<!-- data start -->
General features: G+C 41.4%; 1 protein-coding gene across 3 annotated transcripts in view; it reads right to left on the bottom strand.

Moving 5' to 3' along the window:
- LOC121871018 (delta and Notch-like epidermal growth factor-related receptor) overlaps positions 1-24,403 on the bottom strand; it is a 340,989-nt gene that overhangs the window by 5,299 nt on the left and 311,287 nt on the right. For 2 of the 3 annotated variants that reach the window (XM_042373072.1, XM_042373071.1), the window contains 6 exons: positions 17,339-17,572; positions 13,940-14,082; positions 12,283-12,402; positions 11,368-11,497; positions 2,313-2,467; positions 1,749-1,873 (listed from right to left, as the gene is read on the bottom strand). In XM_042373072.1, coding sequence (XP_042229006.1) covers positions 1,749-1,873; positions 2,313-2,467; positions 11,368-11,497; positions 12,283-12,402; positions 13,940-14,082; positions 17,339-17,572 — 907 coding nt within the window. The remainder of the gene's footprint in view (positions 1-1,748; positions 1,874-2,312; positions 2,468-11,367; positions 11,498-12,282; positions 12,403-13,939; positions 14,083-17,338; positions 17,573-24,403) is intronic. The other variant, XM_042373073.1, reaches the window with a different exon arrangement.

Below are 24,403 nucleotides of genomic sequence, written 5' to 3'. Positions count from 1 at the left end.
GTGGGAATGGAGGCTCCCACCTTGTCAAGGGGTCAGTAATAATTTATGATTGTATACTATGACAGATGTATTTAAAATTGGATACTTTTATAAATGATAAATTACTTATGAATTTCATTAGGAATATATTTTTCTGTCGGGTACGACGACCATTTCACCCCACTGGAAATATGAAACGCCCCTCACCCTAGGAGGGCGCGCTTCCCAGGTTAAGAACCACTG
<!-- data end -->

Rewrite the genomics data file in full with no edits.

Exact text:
General features: G+C 41.4%; 1 protein-coding gene across 3 annotated transcripts in view; it reads right to left on the bottom strand.

Moving 5' to 3' along the window:
- LOC121871018 (delta and Notch-like epidermal growth factor-related receptor) overlaps positions 1-24,403 on the bottom strand; it is a 340,989-nt gene that overhangs the window by 5,299 nt on the left and 311,287 nt on the right. For 2 of the 3 annotated variants that reach the window (XM_042373072.1, XM_042373071.1), the window contains 6 exons: positions 17,339-17,572; positions 13,940-14,082; positions 12,283-12,402; positions 11,368-11,497; positions 2,313-2,467; positions 1,749-1,873 (listed from right to left, as the gene is read on the bottom strand). In XM_042373072.1, coding sequence (XP_042229006.1) covers positions 1,749-1,873; positions 2,313-2,467; positions 11,368-11,497; positions 12,283-12,402; positions 13,940-14,082; positions 17,339-17,572 — 907 coding nt within the window. The remainder of the gene's footprint in view (positions 1-1,748; positions 1,874-2,312; positions 2,468-11,367; positions 11,498-12,282; positions 12,403-13,939; positions 14,083-17,338; positions 17,573-24,403) is intronic. The other variant, XM_042373073.1, reaches the window with a different exon arrangement.

Below are 24,403 nucleotides of genomic sequence, written 5' to 3'. Positions count from 1 at the left end.
GTGGGAATGGAGGCTCCCACCTTGTCAAGGGGTCAGTAATAATTTATGATTGTATACTATGACAGATGTATTTAAAATTGGATACTTTTATAAATGATAAATTACTTATGAATTTCATTAGGAATATATTTTTCTGTCGGGTACGACGACCATTTCACCCCACTGGAAATATGAAACGCCCCTCACCCTAGGAGGGCGCGCTTCCCAGGTTAAGAACCACTG